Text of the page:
So, a group of Evangelical leaders under the banner of The Council on Biblical Manhood and Womanhood put out a statement this week that not only called for traditional understandings of gender and sexuality but also took it upon themselves to deny the title Christian to those with more progressive positions. The statement also seems to at least suggest that egalitarian believers who do not see a hierarchy in the relationship between men and women are not truly "Christian" either.

While I find the text of the Nashville Statement decidedly unpastoral and frankly unkind it does not surprise me or even bother me that a group would call for a traditional understanding of sexuality in itself. Many faithful Christians for thousands of years have held these views, the majority of faithful Christians in the Global South hold these views today. However, to reduce "Christianity" to agreement on these issues is an unfortunate misreading of what orthodox means. James K. A. Smith has written a good article exploring the problems with expanding "orthodox" beyond the historic creeds of the faith [read it here] and indeed, at Commons, we hold to those historic creeds as our statement of faith [read it here]. There are always going to be issues of disagreement within the body of Christ and we must remain faithful to each other if we are to remain faithful to Christ. [Jn 17:20-21]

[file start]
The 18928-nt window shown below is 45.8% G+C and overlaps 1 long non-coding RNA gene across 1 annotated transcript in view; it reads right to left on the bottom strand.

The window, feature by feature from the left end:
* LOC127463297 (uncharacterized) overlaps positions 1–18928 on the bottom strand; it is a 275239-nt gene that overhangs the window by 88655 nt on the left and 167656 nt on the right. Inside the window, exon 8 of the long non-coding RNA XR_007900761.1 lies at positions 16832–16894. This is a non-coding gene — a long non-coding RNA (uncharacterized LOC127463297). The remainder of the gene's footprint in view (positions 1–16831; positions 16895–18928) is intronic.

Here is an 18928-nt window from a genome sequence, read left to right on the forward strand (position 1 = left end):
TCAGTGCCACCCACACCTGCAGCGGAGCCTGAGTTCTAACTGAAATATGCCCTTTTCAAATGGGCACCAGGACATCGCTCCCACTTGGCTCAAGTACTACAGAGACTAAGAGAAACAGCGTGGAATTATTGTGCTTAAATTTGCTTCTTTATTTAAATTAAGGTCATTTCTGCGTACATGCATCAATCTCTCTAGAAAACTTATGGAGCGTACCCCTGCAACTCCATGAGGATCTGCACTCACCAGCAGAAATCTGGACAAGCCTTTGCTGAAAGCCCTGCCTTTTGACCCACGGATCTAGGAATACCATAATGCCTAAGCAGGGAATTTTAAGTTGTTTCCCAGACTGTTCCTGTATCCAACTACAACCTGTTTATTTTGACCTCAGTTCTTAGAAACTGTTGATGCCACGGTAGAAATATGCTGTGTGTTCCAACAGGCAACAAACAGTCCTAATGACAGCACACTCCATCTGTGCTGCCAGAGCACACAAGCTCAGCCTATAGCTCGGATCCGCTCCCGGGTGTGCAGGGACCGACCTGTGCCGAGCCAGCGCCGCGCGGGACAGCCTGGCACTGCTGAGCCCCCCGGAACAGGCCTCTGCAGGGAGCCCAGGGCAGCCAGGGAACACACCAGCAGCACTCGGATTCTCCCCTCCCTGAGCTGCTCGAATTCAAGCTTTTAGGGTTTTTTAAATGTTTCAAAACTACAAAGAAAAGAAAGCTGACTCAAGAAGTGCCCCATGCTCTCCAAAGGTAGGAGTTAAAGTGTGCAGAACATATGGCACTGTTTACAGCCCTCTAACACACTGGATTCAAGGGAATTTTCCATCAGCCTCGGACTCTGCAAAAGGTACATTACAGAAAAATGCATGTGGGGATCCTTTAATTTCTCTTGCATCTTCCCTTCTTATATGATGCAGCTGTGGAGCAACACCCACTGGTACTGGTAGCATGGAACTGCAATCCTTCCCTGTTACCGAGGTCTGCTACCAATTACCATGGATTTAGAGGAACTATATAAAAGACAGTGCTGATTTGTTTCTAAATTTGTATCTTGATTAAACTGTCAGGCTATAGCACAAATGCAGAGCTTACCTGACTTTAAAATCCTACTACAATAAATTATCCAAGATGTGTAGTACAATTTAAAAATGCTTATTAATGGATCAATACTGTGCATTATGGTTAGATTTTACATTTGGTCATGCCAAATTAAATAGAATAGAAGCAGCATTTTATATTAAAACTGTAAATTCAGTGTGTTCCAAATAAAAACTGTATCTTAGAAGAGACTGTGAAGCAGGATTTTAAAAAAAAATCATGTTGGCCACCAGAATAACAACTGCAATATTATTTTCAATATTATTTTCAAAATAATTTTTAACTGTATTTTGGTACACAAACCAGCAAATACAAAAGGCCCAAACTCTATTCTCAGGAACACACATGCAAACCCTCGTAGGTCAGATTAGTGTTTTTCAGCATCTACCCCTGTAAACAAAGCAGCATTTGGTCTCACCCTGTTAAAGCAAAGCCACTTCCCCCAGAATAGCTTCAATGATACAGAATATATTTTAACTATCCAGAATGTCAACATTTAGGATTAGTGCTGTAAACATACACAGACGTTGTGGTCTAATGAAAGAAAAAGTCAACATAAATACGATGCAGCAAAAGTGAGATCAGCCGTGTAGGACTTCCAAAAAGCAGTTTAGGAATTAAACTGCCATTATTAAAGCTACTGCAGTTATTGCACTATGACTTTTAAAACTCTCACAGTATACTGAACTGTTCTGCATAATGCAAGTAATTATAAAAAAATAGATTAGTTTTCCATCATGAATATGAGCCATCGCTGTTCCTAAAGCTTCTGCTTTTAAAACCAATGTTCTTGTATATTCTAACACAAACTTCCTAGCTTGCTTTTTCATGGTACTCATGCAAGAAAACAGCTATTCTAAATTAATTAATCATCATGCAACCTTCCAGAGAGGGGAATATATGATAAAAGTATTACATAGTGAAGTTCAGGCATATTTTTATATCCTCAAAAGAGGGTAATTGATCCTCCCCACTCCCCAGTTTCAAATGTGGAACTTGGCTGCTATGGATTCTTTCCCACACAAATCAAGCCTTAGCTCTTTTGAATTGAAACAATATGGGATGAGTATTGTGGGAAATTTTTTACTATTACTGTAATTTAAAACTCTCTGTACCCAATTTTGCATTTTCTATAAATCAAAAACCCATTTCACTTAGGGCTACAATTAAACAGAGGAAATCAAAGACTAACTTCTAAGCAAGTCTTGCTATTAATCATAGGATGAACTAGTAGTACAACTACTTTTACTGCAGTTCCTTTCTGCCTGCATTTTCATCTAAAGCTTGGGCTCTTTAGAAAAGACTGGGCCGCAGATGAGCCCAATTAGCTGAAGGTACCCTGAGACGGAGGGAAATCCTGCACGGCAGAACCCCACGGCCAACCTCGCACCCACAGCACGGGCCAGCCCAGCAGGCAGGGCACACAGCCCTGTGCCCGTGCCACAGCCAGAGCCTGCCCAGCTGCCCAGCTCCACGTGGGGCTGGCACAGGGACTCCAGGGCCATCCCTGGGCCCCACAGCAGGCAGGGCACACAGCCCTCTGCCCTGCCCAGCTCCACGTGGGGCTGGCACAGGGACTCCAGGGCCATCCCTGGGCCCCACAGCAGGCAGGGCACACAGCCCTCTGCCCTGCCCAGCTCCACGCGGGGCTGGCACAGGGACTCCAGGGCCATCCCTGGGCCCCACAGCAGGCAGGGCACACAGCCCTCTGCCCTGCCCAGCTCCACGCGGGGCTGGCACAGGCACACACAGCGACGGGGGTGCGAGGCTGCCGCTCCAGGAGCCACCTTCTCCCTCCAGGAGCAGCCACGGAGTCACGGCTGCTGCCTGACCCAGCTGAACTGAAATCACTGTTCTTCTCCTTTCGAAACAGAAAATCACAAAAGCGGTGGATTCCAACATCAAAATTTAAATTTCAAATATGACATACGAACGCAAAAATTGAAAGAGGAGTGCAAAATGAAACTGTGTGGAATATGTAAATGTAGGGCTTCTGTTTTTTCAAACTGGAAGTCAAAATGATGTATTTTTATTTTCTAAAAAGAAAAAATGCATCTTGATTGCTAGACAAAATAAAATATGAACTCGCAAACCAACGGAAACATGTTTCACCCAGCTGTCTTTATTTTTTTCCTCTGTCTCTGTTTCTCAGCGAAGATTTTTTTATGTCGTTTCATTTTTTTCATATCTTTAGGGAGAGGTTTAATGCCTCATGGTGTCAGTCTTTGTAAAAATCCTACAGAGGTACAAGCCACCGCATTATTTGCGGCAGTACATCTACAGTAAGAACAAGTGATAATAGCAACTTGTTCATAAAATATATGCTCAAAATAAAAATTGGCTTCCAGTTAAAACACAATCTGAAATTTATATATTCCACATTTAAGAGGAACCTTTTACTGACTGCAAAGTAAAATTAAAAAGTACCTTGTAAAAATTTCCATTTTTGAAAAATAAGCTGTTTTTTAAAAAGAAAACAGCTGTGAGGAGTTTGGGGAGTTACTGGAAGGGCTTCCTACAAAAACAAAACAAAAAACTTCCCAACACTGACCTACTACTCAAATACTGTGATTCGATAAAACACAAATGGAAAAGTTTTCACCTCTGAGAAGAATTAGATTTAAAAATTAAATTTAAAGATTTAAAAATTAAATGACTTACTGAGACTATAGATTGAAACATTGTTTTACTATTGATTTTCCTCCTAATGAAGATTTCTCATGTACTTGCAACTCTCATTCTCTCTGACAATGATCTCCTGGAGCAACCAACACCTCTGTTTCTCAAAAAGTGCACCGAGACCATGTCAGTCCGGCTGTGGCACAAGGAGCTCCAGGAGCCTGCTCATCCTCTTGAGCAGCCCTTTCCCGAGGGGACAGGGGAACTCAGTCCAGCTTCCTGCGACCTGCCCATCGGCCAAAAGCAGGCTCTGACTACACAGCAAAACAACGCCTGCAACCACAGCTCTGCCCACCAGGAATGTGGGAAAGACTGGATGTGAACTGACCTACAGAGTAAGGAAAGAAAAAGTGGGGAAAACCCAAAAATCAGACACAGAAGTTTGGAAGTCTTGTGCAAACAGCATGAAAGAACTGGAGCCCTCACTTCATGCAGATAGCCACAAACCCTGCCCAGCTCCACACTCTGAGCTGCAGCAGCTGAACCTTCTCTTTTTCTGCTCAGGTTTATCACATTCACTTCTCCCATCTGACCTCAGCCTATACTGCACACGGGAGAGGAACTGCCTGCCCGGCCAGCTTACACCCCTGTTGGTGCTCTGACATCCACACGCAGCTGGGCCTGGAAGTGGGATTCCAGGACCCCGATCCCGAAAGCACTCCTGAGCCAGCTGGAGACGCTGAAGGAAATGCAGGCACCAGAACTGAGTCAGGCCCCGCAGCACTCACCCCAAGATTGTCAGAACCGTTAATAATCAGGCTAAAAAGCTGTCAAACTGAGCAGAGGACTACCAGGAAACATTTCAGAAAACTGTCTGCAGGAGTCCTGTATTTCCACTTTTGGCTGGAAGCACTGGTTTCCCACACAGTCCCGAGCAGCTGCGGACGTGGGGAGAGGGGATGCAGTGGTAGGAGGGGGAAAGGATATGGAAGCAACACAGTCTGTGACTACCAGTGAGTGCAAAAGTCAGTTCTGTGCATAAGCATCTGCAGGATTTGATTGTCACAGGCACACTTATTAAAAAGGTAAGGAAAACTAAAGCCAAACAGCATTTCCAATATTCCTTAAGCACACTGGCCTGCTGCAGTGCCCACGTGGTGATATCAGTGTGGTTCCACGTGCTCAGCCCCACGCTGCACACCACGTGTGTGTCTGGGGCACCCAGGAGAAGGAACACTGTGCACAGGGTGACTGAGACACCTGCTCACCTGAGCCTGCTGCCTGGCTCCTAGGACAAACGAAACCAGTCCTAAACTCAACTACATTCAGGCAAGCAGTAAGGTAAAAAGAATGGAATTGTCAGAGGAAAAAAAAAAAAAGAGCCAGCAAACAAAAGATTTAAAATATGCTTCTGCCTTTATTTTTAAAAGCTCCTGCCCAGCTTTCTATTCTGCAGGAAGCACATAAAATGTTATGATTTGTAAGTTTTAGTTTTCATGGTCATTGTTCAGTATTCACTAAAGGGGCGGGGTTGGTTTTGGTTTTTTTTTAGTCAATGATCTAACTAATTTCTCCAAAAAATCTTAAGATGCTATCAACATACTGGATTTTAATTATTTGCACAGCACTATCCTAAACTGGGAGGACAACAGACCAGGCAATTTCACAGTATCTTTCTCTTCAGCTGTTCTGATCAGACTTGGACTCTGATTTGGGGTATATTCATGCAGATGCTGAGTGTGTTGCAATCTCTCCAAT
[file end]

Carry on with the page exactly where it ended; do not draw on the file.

In that spirit I offer my response to the Nashville Statement adapted from the work of Father James Martin. The intent is to express a kind, pastoral and gracious expression of orthodox Christianity that any faithful follower of Christ could and should affirm.

I affirm: That God loves us all. I deny: That Jesus wants us to insult, judge or further marginalize LGBTQ people among us.

I affirm: That all of us are in need of grace. I deny: That LGBTQ people should be in any way singled out as chief among sinners.

I affirm: That when Jesus encountered people on the margins he led with welcome not condemnation. I deny: That Jesus wants any more walls between him and those he loves.

I affirm: That LGBTQ people are full members of the church. I deny: That God wants anyone to feel that they don’t belong especially if they choose Jesus.

I affirm: That LGBTQ people have often been made to feel less than by many churches. I deny: That Jesus wants us to add to any suffering.

I affirm: That LGBTQ people are some of the holiest people I know. I deny: That Jesus wants us to judge each other, when he clearly asked us not to.

I affirm that the Father loves LGBTQ people, the Son calls them and the Holy Spirit guides them. I deny nothing about God’s love for them.